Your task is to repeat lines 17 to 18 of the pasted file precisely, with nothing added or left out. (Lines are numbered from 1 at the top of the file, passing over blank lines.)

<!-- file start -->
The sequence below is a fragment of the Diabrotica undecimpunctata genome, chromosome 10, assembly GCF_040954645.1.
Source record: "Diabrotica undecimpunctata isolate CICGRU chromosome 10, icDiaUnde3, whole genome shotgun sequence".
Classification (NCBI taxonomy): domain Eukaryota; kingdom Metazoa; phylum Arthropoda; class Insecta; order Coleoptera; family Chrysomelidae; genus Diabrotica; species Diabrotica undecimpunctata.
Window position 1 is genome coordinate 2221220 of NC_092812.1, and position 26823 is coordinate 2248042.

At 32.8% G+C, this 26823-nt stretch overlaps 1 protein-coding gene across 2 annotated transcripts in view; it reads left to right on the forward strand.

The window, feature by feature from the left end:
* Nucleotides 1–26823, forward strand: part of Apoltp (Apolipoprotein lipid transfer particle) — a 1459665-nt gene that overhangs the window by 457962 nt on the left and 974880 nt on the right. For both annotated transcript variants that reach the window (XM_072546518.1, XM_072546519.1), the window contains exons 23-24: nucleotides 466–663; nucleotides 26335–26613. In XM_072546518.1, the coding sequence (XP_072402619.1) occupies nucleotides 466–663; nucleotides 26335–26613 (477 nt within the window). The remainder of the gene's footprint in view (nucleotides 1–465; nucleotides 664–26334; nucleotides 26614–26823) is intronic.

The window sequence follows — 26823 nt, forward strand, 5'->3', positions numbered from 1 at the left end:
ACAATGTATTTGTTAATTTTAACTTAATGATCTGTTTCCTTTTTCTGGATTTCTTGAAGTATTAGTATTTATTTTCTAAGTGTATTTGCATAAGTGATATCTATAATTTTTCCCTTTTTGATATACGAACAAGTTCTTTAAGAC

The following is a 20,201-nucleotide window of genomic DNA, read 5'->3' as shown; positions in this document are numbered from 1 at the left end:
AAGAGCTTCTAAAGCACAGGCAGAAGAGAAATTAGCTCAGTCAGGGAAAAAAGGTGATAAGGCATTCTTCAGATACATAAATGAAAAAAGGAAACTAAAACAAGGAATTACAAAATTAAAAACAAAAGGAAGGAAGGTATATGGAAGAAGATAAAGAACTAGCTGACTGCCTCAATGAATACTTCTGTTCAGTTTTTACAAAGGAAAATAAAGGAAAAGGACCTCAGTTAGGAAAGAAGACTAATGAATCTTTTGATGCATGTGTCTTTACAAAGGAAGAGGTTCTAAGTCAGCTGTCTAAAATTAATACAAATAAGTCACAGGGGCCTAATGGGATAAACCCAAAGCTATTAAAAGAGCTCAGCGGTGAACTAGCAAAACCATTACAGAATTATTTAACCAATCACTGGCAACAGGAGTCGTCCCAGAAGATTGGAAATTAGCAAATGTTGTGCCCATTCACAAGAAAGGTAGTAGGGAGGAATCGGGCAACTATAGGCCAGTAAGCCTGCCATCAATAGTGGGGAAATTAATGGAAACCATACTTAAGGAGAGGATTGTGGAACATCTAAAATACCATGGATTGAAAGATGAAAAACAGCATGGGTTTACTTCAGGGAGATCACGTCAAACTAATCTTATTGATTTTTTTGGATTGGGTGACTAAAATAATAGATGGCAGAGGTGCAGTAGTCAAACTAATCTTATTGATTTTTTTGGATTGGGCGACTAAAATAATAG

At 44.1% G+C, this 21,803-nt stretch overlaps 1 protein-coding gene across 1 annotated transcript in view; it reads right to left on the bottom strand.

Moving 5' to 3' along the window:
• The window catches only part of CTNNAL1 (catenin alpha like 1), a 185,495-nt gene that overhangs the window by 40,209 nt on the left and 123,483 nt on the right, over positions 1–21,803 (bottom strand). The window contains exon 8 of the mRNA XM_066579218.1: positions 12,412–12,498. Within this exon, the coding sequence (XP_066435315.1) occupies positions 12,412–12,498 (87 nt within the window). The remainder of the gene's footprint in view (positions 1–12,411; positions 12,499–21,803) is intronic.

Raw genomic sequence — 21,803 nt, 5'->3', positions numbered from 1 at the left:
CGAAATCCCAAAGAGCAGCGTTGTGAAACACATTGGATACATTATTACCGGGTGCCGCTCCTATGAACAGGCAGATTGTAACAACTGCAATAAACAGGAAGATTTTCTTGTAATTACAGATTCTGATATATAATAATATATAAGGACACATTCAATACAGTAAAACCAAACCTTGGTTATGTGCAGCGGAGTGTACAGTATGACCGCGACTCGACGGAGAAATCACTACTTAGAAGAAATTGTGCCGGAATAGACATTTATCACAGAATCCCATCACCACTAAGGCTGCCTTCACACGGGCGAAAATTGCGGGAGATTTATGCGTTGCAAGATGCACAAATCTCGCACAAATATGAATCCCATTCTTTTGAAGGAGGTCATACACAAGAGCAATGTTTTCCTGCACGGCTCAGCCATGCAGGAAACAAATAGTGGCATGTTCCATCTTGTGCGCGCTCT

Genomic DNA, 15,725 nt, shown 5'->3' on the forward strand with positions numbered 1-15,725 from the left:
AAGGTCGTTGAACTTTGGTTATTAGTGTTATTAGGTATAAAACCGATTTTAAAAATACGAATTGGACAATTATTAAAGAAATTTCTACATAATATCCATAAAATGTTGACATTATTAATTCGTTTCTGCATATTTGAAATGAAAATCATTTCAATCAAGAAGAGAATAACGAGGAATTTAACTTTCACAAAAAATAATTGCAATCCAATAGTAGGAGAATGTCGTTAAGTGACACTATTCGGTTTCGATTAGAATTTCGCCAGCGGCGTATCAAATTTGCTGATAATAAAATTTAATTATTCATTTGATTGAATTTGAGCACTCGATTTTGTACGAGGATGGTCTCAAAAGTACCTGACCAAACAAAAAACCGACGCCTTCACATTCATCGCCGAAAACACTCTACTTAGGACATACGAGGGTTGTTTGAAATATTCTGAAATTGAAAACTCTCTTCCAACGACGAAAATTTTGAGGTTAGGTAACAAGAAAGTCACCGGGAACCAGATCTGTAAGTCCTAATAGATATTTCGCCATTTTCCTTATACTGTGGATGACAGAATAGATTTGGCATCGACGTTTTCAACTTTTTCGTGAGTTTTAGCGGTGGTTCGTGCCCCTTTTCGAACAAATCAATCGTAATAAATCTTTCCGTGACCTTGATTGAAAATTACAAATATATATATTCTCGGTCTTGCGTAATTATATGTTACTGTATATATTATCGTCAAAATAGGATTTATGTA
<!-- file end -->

Genomic DNA, 15,725 nt, shown 5'->3' on the forward strand with positions numbered 1-15,725 from the left:
AAGGTCGTTGAACTTTGGTTATTAGTGTTATTAGGTATAAAACCGATTTTAAAAATACGAATTGGACAATTATTAAAGAAATTTCTACATAATATCCATAAAATGTTGACATTATTAATTCGTTTCTGCATATTTGAAATGAAAATCATTTCAATCAAGAAGAGAATAACGAGGAATTTAACTTTCACAAAAAATAATTGCAATCCAATAGTAGGAGAATGTCGTTAAGTGACACTATTCGGTTTCGATTAGAATTTCGCCAGCGGCGTATCAAATTTGCTGATAATAAAATTTAATTATTCATTTGATTGAATTTGAGCACTCGATTTTGTACGAGGATGGTCTCAAAAGTACCTGACCAAACAAAAAACCGACGCCTTCACATTCATCGCCGAAAACACTCTACTTAGGACATACGAGGGTTGTTTGAAATATTCTGAAATTGAAAACTCTCTTCCAACGACGAAAATTTTGAGGTTAGGTAACAAGAAAGTCACCGGGAACCAGATCTGTAAGTCCTAATAGATATTTCGCCATTTTCCTTATACTGTGGATGACAGAATAGATTTGGCATCGACGTTTTCAACTTTTTCGTGAGTTTTAGCGGTGGTTCGTGCCCCTTTTCGAACAAATCAATCGTAATAAATCTTTCCGTGACCTTGATTGAAAATTACAAATATATATATTCTCGGTCTTGCGTAATTATATGTTACTGTATATATTATCGTCAAAATAGGATTTATGTA